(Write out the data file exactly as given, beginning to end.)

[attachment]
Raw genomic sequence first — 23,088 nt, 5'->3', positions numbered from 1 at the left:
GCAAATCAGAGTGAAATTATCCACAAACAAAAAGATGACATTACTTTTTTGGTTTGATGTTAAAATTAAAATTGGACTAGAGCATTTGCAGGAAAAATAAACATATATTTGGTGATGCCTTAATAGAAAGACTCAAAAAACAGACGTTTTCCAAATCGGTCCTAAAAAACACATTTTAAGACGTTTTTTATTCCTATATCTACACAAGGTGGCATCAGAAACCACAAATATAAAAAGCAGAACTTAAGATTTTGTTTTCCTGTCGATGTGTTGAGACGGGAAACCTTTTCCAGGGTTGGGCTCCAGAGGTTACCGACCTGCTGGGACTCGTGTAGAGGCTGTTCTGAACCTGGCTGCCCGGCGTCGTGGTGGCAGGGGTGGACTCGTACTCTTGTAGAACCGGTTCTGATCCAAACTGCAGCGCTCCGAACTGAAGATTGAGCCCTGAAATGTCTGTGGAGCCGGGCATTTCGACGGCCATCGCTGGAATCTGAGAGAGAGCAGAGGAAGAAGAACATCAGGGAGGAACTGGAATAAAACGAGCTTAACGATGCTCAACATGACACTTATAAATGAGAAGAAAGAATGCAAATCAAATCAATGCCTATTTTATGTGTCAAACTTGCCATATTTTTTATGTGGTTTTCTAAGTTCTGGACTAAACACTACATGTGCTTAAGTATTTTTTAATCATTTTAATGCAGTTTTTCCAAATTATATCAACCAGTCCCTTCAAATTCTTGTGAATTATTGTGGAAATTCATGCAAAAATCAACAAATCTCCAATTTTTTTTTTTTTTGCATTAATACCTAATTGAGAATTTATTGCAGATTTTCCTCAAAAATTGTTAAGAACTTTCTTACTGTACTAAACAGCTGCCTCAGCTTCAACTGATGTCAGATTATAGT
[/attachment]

Raw genomic sequence first — 23,088 nt, 5'->3', positions numbered from 1 at the left:
GCAAATCAGAGTGAAATTATCCACAAACAAAAAGATGACATTACTTTTTTGGTTTGATGTTAAAATTAAAATTGGACTAGAGCATTTGCAGGAAAAATAAACATATATTTGGTGATGCCTTAATAGAAAGACTCAAAAAACAGACGTTTTCCAAATCGGTCCTAAAAAACACATTTTAAGACGTTTTTTATTCCTATATCTACACAAGGTGGCATCAGAAACCACAAATATAAAAAGCAGAACTTAAGATTTTGTTTTCCTGTCGATGTGTTGAGACGGGAAACCTTTTCCAGGGTTGGGCTCCAGAGGTTACCGACCTGCTGGGACTCGTGTAGAGGCTGTTCTGAACCTGGCTGCCCGGCGTCGTGGTGGCAGGGGTGGACTCGTACTCTTGTAGAACCGGTTCTGATCCAAACTGCAGCGCTCCGAACTGAAGATTGAGCCCTGAAATGTCTGTGGAGCCGGGCATTTCGACGGCCATCGCTGGAATCTGAGAGAGAGCAGAGGAAGAAGAACATCAGGGAGGAACTGGAATAAAACGAGCTTAACGATGCTCAACATGACACTTATAAATGAGAAGAAAGAATGCAAATCAAATCAATGCCTATTTTATGTGTCAAACTTGCCATATTTTTTATGTGGTTTTCTAAGTTCTGGACTAAACACTACATGTGCTTAAGTATTTTTTAATCATTTTAATGCAGTTTTTCCAAATTATATCAACCAGTCCCTTCAAATTCTTGTGAATTATTGTGGAAATTCATGCAAAAATCAACAAATCTCCAATTTTTTTTTTTTTTGCATTAATACCTAATTGAGAATTTATTGCAGATTTTCCTCAAAAATTGTTAAGAACTTTCTTACTGTACTAAACAGCTGCCTCAGCTTCAACTGATGTCAGATTATAGT